As a bonus, I’ve embedded a beautiful video recorded by Psydarketo below. It’s footage of the sun rising and aligning in the central doorway of the sanctuary atop the Mayan temple at Dzibilchaltun on March 20th, 2011 — last year’s spring equinox. It’s a similar technique to what I discussed above at the Templo Mayor, except that the sun is framed in the doorway rather than in the V-shaped space between twin sanctuaries. Close enough to help give a picture of how things would have looked in Tenochtitlan, and wonderful to watch in its own right.
Sitting here at my computer tonight, musing on an important, if not always comfortable, aspect of traditional Aztec thought and its implications. Namely, the concept of “human corn” and the natural humility flowing from that point of view.
“Human Corn” — What Do You Mean?
“Human Corn” — it’s an odd phrase at first glance, especially to those of us raised in a modern, Euro-American society. Boiled down to its essence, it means “people are food.” Food for what? For everything, really. In traditional Aztec thought, humans are food for the gods and food for the Earth.
In his article “Cosmic Jaws,” Dr. David Carrasco notes a saying that survives among some indigenous tribes today in the region, “We eat the Earth, and the Earth eats us.” The Earth was said to have been created from the ever-hungry primordial monster-goddess Cipactli when Quetzalcoatl and Tezcatlipoca, transformed into great serpents, squeezed her in half and created the land and the sky from her remains. In exchange for housing and feeding us, She eats us when we die. When we eat of the land, we literally eat death and begin racking up a debt to Cipactli (later honored with the name Tlaltecuhtli, the Earth Lord) for Her bounty.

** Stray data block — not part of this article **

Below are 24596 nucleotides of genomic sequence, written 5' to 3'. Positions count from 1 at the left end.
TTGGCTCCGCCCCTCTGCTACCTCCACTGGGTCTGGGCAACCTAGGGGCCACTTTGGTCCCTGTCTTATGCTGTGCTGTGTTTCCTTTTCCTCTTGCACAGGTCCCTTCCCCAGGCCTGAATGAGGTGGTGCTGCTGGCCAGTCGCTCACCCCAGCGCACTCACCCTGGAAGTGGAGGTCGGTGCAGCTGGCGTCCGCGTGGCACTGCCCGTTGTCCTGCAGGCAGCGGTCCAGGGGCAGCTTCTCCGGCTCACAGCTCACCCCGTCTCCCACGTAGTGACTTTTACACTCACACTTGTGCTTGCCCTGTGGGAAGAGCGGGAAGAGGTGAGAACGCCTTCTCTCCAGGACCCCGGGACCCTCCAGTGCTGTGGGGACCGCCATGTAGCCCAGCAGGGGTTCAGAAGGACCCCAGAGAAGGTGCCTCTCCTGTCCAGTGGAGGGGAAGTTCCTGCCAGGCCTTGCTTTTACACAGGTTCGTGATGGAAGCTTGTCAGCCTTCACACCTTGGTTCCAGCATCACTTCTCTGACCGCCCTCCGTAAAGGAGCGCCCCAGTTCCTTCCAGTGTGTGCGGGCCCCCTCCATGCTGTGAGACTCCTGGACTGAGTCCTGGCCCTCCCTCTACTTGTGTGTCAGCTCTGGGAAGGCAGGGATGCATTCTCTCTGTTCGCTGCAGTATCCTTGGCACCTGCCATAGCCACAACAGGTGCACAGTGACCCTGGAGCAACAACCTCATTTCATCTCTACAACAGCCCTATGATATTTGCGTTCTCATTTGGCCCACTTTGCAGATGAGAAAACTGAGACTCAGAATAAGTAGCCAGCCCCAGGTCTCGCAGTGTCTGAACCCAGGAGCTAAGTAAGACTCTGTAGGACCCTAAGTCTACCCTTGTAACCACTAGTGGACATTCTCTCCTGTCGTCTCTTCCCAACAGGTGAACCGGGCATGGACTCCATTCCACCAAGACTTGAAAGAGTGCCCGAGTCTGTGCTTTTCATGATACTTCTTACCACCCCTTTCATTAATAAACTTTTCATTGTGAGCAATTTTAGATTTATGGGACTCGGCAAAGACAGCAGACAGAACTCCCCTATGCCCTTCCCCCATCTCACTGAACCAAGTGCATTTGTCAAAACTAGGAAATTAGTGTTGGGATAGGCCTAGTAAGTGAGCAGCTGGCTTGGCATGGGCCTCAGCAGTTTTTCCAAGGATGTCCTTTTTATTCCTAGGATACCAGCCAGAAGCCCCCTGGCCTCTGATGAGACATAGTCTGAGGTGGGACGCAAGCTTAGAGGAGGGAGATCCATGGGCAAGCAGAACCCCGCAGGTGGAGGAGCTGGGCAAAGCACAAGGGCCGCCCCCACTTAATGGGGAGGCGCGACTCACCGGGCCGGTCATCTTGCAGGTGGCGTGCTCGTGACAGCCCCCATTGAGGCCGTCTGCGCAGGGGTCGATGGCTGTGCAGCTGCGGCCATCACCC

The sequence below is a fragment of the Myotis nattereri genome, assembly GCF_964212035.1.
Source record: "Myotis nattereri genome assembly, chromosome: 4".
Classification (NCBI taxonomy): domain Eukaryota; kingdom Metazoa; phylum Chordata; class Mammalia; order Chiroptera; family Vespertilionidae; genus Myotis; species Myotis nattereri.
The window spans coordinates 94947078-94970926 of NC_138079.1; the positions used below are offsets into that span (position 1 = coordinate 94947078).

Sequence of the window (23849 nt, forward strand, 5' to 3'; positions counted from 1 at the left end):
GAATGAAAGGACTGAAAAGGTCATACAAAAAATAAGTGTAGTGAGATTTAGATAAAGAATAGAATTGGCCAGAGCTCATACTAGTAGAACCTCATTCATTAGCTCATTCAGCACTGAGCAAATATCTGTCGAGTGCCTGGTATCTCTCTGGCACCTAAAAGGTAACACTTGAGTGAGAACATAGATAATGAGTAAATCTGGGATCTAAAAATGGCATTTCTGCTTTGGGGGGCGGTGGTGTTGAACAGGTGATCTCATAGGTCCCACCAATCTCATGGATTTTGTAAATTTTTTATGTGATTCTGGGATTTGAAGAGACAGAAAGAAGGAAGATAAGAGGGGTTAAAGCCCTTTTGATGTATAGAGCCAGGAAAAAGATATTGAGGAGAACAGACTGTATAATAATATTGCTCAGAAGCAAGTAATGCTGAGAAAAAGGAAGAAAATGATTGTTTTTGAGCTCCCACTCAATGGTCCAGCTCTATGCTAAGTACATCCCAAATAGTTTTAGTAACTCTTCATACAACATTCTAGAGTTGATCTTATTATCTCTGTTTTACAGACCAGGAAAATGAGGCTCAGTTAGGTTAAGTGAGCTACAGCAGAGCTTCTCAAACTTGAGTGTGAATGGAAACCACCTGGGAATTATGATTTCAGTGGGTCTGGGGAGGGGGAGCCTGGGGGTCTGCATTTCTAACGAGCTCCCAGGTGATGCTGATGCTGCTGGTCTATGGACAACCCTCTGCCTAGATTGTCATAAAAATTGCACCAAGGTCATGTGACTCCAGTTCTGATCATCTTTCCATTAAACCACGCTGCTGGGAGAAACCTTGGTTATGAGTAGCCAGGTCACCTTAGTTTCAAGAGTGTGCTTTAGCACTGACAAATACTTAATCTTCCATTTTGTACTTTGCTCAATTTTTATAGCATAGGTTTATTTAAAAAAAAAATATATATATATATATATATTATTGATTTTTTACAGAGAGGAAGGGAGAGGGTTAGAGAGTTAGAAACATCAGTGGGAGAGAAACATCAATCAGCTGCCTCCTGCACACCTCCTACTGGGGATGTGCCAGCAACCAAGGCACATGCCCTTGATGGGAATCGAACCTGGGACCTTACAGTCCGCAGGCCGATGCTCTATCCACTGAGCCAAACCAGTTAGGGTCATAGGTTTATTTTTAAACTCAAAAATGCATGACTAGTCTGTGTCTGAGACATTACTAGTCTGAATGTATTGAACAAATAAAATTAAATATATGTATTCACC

Cipactli/Tlaltecuhtli isn’t the only deity depicted as eating people. Most famously, Tonatiuh the Sun received the heart sacrifice as food and drink, and Tlacaelel likened Nahua soldiers to tasty warm tortillas, hot from the griddle, destined for the table of the gods. Numerous prayers and songs, some recorded by Sahagun in Book 6 of the Florentine Codex, describe the sacrificed warrior entering the jaws of Tlaltecuhtli, and praise his blessed state as he goes to feed the cosmos.
Other prayers and huehuetlatolli (moral speeches) explicitly describe humans as corn. During the festival month of Tititl, young plants and young children were stretched to encourage them to grow tall and healthy — and for the same purpose. Youthful warriors were likened to the corn god Centeotl, and the strong linkage between corn/crop and war imagery in Aztec religion has long fascinated and puzzled scholars. (See works by David Carrasco and Kay Almere Read, for example.) Over and over again, we see the idea of “being food” as a central part of the Aztec conception of what it means to be human.
The Implications of “Human Corn”
So, what does it mean to incorporate “being food” into the human identity? Well… it means a very different outlook on our place in the world from what a lot of us were probably raised with. It means we’re not exempt from the natural cycle of eating and being eaten that the natural world runs on, and that this is the ordinary, proper mode of things. It’s no curse or aberration that we’re subject to birth and death, it’s merely part of our nature. It also means we’re not the center of the universe — if the Earth is a garden, we’re a crop planted in it, not the gardener. There’s no analogue to the story of Eden and the Abrahamic view of the dominance of humanity over the natural world here.
It also means humility. If we’re not the capstone of creation, the reason for the whole show, it means we need to get over ourselves. We’re just a part of the greater whole, sometimes likened to a household in traditional Nahua thought. No part is indispensable, from plants to animals, from humans to gods. Every being has its part to play, and that should be honored and acknowledged, but in its proper measure. Perhaps instead of whispering to ourselves, “Remember, thou art mortal!” as the Romans did, we should think, “Remember, thou art corn!” when we’re tempted to hubris.